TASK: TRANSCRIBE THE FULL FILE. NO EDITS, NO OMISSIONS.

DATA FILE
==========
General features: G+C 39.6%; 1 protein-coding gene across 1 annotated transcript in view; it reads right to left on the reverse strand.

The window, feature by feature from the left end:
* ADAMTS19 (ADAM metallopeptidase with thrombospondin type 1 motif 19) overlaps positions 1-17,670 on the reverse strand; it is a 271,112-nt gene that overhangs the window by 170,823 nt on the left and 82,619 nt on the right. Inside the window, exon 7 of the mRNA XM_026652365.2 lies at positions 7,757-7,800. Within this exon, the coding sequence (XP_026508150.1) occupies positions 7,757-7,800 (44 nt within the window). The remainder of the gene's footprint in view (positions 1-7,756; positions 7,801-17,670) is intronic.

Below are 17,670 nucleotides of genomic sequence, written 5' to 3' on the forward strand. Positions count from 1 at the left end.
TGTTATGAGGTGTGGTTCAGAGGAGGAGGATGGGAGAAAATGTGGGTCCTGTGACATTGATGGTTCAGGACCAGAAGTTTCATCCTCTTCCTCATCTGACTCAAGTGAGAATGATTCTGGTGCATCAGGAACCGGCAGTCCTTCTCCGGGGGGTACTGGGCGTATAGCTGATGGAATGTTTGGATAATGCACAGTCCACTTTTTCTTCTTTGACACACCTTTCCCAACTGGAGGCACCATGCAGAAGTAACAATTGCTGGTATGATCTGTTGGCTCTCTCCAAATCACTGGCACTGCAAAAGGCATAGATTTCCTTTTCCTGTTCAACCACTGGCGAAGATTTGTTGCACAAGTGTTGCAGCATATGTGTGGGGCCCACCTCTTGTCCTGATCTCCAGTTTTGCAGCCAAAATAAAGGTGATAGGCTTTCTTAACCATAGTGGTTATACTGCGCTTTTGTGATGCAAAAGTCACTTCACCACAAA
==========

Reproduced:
General features: G+C 39.6%; 1 protein-coding gene across 1 annotated transcript in view; it reads right to left on the reverse strand.

The window, feature by feature from the left end:
* ADAMTS19 (ADAM metallopeptidase with thrombospondin type 1 motif 19) overlaps positions 1-17,670 on the reverse strand; it is a 271,112-nt gene that overhangs the window by 170,823 nt on the left and 82,619 nt on the right. Inside the window, exon 7 of the mRNA XM_026652365.2 lies at positions 7,757-7,800. Within this exon, the coding sequence (XP_026508150.1) occupies positions 7,757-7,800 (44 nt within the window). The remainder of the gene's footprint in view (positions 1-7,756; positions 7,801-17,670) is intronic.

Below are 17,670 nucleotides of genomic sequence, written 5' to 3' on the forward strand. Positions count from 1 at the left end.
TGTTATGAGGTGTGGTTCAGAGGAGGAGGATGGGAGAAAATGTGGGTCCTGTGACATTGATGGTTCAGGACCAGAAGTTTCATCCTCTTCCTCATCTGACTCAAGTGAGAATGATTCTGGTGCATCAGGAACCGGCAGTCCTTCTCCGGGGGGTACTGGGCGTATAGCTGATGGAATGTTTGGATAATGCACAGTCCACTTTTTCTTCTTTGACACACCTTTCCCAACTGGAGGCACCATGCAGAAGTAACAATTGCTGGTATGATCTGTTGGCTCTCTCCAAATCACTGGCACTGCAAAAGGCATAGATTTCCTTTTCCTGTTCAACCACTGGCGAAGATTTGTTGCACAAGTGTTGCAGCATATGTGTGGGGCCCACCTCTTGTCCTGATCTCCAGTTTTGCAGCCAAAATAAAGGTGATAGGCTTTCTTAACCATAGTGGTTATACTGCGCTTTTGTGATGCAAAAGTCACTTCACCACAAA